Synopses & Reviews
In the first novel in English by an Iraqi to focus on the 2003 invasion, Iqbal Al-Qazwini masterfully describes the tortured psyche of a woman who fled Iraq but still longs for her homeland.
Like millions around the world, Iraqi exile Zubaida watches the invasion on her television. As she sits in her apartment in Berlin, the unreal and constantly flickering images of US forces closing in on Baghdad are her only connection to the war a world away. But unlike most viewers, she can remember the city of her childhood, where memories of her grandmother’s love and of attending movies with her father mix with nightmarish images of hangings in Al-Tahrir Square. Struggling to deal with the horror on the television and the ghosts of her memory, Zubaida, in her grief, creates her own world, one in which she can almost go home.
Haunting and lyrical, Zubaida’s Window reveals the individual costs of war and the resilience of those who live through it.
Born in Iraq, Iqbal Al-Qazwini is a noted freelance journalist now living in Berlin. In 1993, she was elected to International PEN, the world association writers.
Azza El-Kholy is a professor of American literature and the acting deputy director of the Institute for Peace Studies at Alexandria University.
Amira Nowaira is a professor of English literature at Alexandria University.
Nadje Al-Ali is a senior lecturer in social anthropology and the MA director for Gender and Identity in the Middle East at the University of Exeter.
"In 1978, when in her early 20s, Iraqi journalist al-Qazwini was sent as a delegate to the Women's International Democratic Federation in East Berlin; as Saddam came to power, she was exiled and has remained in Germany ever since. Zubaida, the protagonist of her dirge-like novel, has similarly spent decades watching Baghdad from exile in Berlin, unable to return to Iraq and unable to grow accustomed to living in a city where she is alienated and alone. As the U.S. invades Iraq in March of 2003, the narrative moves uneasily between Zubaida's stagnant life in Germany and her vivid memories of her family in Iraq: her doting father and his factory; her proud grandmother's love for Iraq's fallen king; her lost younger brother, who disappeared in the front lines of the Iraq-Iran War. Zubaida mourns her loved ones in a stifled routine of drinking tea and watching the news, and her reclusive tendencies worsen as postinvasion Iraq deteriorates. Al-Qazwini's spare tone matches Zubaida's sense of hopelessness. While it never settles into a comfortable narrative rhythm, the book is a thought-provoking study about the other casualties of war the displaced, who are robbed of a life all the same. (June)" Publishers Weekly (Copyright Reed Business Information, Inc.)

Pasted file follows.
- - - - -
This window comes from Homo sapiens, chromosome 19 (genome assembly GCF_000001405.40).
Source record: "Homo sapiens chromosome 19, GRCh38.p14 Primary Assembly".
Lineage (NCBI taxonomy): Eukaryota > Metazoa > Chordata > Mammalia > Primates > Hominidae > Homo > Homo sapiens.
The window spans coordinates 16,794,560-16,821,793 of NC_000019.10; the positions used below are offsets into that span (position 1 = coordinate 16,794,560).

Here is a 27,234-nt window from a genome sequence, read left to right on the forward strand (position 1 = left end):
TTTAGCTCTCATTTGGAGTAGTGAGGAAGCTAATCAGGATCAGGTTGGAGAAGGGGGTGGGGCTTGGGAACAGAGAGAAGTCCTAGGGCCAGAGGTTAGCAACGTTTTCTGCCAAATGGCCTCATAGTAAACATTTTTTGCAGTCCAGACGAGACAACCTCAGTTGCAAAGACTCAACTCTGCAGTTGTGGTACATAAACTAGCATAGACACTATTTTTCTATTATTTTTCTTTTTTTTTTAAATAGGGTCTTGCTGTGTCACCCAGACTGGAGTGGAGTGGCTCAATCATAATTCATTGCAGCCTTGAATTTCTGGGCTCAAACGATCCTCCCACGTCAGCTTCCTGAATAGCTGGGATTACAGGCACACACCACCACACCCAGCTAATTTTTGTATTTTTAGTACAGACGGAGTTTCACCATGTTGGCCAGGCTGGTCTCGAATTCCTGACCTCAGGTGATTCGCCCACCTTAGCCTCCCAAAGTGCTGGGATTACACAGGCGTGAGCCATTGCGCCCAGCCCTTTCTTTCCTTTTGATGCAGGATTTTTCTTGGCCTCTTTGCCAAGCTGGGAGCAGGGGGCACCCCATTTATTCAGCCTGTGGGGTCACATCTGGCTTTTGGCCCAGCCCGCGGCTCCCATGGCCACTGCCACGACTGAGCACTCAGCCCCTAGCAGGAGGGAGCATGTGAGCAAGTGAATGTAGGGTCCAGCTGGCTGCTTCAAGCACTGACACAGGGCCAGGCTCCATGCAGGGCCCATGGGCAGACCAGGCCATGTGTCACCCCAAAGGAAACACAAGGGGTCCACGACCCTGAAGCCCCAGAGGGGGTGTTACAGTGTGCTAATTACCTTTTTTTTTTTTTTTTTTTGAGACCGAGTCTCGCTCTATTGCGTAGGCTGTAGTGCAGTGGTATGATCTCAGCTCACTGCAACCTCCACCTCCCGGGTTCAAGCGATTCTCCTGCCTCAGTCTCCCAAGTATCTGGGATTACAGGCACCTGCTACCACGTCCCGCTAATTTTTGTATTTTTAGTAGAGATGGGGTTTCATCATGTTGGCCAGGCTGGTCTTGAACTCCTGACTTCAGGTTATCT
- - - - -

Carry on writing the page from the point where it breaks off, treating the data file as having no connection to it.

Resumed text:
Noted Iraqi journalist's fictional narrative of an Iraqi exile watching her country destroyed on television.
About the Author
An Iraqi exile with a human rights background, Al-Qazwini has lived in Berlin since 1978. She is a noted freelance journalist for various Arab and German media; her articles have appeared in Asharq Al-Awsat, the most widely circulated Arabic daily, and Transnational Broadcasting Studies. In 1993, Al-Qazwini was elected to the International PEN World Association of Writers. Azza El-Kholy is a Professor of American Literature at Alexandria University, where she obtained her MA and Ph.D. She is also Advisor for Special Projects at the Bibliotheca Alexandrina and acting Deputy Director of the Institute for Peace Studies at Alexandria University. El-Kholy is an editor in the Women Writing Africa Project of The Feminist Press. Amira Nowaira obtained her Ph. D. in English from Birmingham University, UK, and is currently Professor of English Literature at Alexandria University, Egypt. She has published critical studies, translations from and into Arabic, and works of fiction. Nowaira also is the Egypt Coordinator for The Feminist Press's Women Writing Africa Project for The Northern Region.